Proximity is Powerful, Distance can be Dangerous: I’d underestimated how important my frequent visits to my Gainesville construction projects were, how much I gained from casual conversations with subs; how course correcting my presence could be.
Bad Things Can Cause Other Bad Things: When I stumble, I always sit down afterwards and ask myself how it happened. One of the things that surprised me about Oviedo was how bad the cash crush was; in many respects I’m financially conservative/cautious. One answer was that the cash flow from existing operations that I’d counted on as part of my reserve had deteriorated. Why? I’d pulled some of my best people off their regular jobs to help with Oviedo and the operating companies’ performance slowly went from outstanding to average. Duh! Very predictable in hindsight and since apartments is very much a fixed cost game, any reduction in the top line has a magnified impact on the bottom line.
We All Have Depths and Strengths We Know Not Of: It is hard for me to adequately convey the emotional nadir, the darkness, the day to day struggle, the all-consuming nature, the pressure, the energy absorbing context of this experience. I’m a fighter, I never, ever give up but boy oh boy there were some exhausted hopeless nights. One wonderful lesson was that having walked (stumbled through?) that valley, I fear a lot, lot fewer things!
Learn the Right Lesson: The cat which sits on a hot stove may never sit on a cold stove either. Quite frankly, I was a bit nervous about doing my next development but I knew I had to get back up on the horse right away so within 18 months I was back in the ground again! I did choose to develop locally (Hidden Lake, the subject of my textbook Construction Funding published by John Wiley & Sons) but I also chose not to be my own contractor and while I’ve done thousands of apartments since, I’ve never, ever again been my own GC!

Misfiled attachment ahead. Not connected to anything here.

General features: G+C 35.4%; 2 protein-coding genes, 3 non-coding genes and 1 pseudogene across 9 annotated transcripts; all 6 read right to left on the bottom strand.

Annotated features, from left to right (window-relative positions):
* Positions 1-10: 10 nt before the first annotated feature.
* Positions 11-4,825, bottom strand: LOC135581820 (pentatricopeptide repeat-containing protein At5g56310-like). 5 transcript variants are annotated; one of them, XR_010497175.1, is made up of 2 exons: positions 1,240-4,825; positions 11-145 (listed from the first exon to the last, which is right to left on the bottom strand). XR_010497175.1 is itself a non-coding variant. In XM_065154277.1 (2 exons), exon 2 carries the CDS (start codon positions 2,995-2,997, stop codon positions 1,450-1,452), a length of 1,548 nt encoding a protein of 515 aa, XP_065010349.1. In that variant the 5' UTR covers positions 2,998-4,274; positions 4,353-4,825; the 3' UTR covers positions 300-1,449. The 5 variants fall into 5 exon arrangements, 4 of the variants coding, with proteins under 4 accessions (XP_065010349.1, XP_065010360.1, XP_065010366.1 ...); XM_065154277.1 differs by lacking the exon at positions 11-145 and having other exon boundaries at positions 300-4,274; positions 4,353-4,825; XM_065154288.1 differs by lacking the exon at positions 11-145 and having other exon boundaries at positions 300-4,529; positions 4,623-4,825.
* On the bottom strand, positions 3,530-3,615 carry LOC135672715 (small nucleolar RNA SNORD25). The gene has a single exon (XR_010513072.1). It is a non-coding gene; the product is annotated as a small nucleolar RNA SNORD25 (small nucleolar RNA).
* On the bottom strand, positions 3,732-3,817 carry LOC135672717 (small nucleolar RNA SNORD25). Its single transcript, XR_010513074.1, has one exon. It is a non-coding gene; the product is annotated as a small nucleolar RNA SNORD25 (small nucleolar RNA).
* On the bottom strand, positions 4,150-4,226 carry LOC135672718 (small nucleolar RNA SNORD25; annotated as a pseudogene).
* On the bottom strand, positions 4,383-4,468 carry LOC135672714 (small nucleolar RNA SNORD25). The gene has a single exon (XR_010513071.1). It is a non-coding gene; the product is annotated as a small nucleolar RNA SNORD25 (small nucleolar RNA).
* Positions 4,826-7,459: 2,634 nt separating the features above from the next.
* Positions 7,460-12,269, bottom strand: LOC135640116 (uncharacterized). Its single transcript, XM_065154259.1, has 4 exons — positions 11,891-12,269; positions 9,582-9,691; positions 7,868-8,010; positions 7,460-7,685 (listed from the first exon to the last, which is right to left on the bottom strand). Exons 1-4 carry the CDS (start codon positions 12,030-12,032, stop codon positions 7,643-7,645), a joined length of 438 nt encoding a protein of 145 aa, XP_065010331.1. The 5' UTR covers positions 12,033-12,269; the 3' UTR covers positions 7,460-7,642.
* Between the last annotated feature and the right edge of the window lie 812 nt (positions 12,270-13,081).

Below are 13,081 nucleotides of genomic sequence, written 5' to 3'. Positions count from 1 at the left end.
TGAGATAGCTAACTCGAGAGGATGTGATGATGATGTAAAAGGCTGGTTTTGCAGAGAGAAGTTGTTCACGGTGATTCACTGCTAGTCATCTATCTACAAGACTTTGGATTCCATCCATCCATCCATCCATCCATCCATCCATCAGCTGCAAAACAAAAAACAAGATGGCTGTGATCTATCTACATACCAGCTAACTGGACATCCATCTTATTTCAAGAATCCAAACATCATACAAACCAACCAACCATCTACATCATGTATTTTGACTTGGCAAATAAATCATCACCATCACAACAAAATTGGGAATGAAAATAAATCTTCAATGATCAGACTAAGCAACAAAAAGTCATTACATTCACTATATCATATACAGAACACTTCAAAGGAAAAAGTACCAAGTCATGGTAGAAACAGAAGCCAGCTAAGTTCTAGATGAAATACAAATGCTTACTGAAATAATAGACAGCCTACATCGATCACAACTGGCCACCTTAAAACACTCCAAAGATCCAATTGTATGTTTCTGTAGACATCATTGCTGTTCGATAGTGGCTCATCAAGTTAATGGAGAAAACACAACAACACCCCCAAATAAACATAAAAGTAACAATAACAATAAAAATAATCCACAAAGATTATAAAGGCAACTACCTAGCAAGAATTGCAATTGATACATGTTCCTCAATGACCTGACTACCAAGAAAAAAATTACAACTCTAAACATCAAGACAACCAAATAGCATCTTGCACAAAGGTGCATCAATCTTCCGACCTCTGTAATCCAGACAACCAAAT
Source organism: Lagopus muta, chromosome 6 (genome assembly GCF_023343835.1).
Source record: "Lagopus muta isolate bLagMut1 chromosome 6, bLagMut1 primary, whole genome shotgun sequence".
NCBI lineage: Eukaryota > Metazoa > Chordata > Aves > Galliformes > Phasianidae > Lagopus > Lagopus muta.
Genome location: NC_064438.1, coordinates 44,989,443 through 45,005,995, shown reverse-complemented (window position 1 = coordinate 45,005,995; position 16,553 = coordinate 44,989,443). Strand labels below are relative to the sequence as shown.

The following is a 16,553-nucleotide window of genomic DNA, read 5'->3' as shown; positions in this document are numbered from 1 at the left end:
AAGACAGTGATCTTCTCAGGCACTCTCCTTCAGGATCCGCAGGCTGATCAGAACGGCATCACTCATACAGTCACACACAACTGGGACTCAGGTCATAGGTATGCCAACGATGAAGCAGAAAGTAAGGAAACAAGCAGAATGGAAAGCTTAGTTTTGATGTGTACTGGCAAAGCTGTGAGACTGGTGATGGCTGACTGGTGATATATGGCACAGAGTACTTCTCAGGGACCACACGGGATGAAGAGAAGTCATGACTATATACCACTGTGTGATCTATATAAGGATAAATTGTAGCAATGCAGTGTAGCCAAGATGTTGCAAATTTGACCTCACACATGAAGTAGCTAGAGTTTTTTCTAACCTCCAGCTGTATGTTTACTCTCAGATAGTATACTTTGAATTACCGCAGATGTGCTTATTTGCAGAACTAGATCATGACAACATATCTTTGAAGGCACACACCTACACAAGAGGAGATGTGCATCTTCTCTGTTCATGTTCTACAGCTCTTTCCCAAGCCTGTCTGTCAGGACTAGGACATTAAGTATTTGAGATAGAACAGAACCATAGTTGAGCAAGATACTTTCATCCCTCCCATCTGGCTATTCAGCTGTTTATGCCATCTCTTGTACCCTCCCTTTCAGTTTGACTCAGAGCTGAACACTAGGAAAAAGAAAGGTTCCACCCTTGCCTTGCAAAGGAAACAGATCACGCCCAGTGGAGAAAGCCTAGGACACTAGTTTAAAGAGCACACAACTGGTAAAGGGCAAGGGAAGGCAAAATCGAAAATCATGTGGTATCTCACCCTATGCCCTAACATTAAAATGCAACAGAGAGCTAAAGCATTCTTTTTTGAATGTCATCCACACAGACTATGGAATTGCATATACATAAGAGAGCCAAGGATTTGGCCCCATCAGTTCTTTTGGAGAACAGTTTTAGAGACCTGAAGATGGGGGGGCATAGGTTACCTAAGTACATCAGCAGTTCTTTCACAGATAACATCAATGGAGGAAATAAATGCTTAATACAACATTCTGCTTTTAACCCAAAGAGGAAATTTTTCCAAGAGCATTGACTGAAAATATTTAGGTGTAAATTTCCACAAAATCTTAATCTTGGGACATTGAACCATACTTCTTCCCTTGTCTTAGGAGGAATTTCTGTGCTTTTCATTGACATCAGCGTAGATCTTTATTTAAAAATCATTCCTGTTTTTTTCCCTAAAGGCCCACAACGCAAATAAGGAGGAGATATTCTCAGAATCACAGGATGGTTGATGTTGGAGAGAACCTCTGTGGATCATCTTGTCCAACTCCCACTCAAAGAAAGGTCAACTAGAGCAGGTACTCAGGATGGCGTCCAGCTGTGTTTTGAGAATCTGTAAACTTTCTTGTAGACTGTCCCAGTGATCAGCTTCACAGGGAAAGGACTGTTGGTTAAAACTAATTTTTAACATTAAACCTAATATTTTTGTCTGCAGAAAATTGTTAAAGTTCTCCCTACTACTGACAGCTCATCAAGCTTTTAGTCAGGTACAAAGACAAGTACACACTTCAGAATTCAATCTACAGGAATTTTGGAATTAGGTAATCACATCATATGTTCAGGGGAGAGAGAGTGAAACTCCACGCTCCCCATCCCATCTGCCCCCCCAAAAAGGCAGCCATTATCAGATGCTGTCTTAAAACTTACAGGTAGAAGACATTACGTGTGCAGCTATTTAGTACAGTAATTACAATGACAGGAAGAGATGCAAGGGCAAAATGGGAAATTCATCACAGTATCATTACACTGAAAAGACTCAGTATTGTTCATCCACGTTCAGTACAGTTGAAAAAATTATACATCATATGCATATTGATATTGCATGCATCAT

I still own Oviedo today (I rarely sell but that is another story) and at its first refinance 10 years later, it appraised significantly over cost and I was able to pull out meaningful dollars with which to further grow The Collier Companies. I also just finished IQ (because you are smart to live there), a five story structured parking 656 bed student housing development on Bruce B. Downs Blvd, directly across from the University of South Florida in Tampa. We finished 100% occupied, on time, minimal concessions, and within 1% of budget and I’m further pleased to say locked permanent 10 year fixed financing with 45 days of opening with a major life company.
As always, I share what I most want/need to learn. – Nathan S. Collier